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"I would never die for my beliefs because I might be wrong."

-- Bertrand Russell


Nov
28
comment Is there a theory about kinetic energy “particles”?
When you bombard electrons with photons, you are in effect giving them kinetic energy. All particles are "kinetic energy particles". There's no need for an extra kind of particles. A change in kinetic energy corresponds to work being exerted by or on the system.
Nov
28
comment Four-dimensionalism vs energy economy
Never heard of it. Unless it means: the universe can be described as a 4-dimensional manifold, then it is a part of for instance GR or quantum field theory, but in and of itself, it is not rich enough to constitute a physical theory.
Nov
28
comment Four-dimensionalism vs energy economy
Not sure this is even a physics question. Remember however there is a holographic principle stating that all information in a N-dimensional space can be encoded on a (N-1)-dimensional boundary. If that principle holds true, I don't see any problem.
Nov
27
comment Best example of energy-entropy competition?
I'd say all living organisms seem to enter this cathegory. But it's hard to prove quantitatively. But obviously, when we eat, we don't do so to increase our energy (except when growing), we eat to diminish or keep our entropy low.
Nov
27
revised Is there a difference between observing a particle and hitting it with another particle?
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Nov
27
answered Is there a difference between observing a particle and hitting it with another particle?
Nov
27
comment If the light velocity is a vector quantity, why vector addition cannot be applied to it?
You can also mention that there is a kind of adapted addition law.
Nov
26
comment Did Einstein prove $E=mc^2$ correctly?
OK, I never meant to start a flame war. I have adapted my reply, I changed the "lousy" to "not great" and I have stricken the Hilbert comment and refered to Marek's reply. Everybody happy now? ;p
Nov
26
revised Did Einstein prove $E=mc^2$ correctly?
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Nov
24
revised Did Einstein prove $E=mc^2$ correctly?
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Nov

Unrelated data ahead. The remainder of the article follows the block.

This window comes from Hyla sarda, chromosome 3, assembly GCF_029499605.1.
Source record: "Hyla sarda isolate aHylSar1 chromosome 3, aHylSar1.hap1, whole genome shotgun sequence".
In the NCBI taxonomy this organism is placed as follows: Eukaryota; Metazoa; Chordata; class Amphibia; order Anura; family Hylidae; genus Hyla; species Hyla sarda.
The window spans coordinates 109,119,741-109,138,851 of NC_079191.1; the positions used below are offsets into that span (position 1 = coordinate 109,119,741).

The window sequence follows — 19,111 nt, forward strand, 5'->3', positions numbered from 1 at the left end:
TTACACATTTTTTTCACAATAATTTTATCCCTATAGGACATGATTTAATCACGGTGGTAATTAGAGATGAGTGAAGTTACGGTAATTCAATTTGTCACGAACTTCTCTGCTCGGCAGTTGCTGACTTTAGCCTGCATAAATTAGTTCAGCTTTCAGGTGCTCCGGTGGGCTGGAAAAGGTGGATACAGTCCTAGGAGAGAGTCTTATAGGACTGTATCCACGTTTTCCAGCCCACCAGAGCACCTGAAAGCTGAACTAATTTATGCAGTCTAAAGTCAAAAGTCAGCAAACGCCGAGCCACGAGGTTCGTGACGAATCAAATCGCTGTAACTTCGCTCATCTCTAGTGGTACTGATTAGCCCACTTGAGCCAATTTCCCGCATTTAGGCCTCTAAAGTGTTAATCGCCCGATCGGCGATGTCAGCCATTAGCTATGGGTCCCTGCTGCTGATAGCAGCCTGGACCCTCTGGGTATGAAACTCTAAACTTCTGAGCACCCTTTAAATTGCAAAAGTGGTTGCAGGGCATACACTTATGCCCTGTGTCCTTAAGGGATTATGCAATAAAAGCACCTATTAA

24
comment Did Einstein prove $E=mc^2$ correctly?
Well, how can I address it properly if I don't know what Ohanian is saying? So, thank's for the link.
Nov
24
answered Did Einstein prove $E=mc^2$ correctly?
Nov
23
comment Rope tension question
Yeah, I think Mark is right. That, or I'm always explaining it incorrectly to students. Please, don't say I screwed up so bad. :p
Nov
22
comment Linearity of quantum mechanics and nonlinearity of macroscopic physics
You start with a huge mistake. Newton's equation of motion is in general non-linear. Only for special cases such as the harmonic oscillator is the equation linear. Take for instance Newton's equation for the Kepler problem (two gravitating masses) and see if you can combine two solutions linearly to obtain a new one. It is however correct that linear equations will never lead to chaos, but that doesn't mean that linear equations can't be difficult. As you correctly point out, quantum systems have exponentially more variables as compared to their classical counterparts.
Nov
20
answered Modified Maxwell's equations
Nov
20
answered What is the difference between “kinematics” and “dynamics”?
Nov
20
comment Escape velocity from long ladder
There's a guy who often shows up in my university town who uses the escape velocity argument to demonstrate that the moon landings and all space travel are a big government conspiracy. That's not the only flaw in his argument(s). Funny dude, but totally off his rocker.
Nov
19
comment Is it guaranteed that wavefunction is well behaved everywhere?
For sure Marek, but I don't see why the Schrödinger equation is not considered a mathematical idealization then? After all, it's only a non-relativistic approximation. And if we're gonna start like this, everything that has ever been conceived of in physics is an idealization. Your decision to consider one more physically relevant than the other is arbitrary if you don't specify the bounds within which the approximation is valid or not. So, without doubt, the Schrödinger equation can do more than models for Anderson localization which are not unphysical, only less broadly applicable.
Nov
19
comment Is it guaranteed that wavefunction is well behaved everywhere?
Take the Bloch electrons in Noldorin's post. Some of the models describing the wave functions of these electrons satisfy neither 1 nor 4. As a result, the wave functions can be fractal.
Nov
18
comment Is it guaranteed that wavefunction is well behaved everywhere?
@Robert: seems to me the bound state of the Dirac potential doesn't fulfill condition 4. Keenan is still correct. Anyway, wether we agree to include 0 or not, I don't think condition 4 is necessary.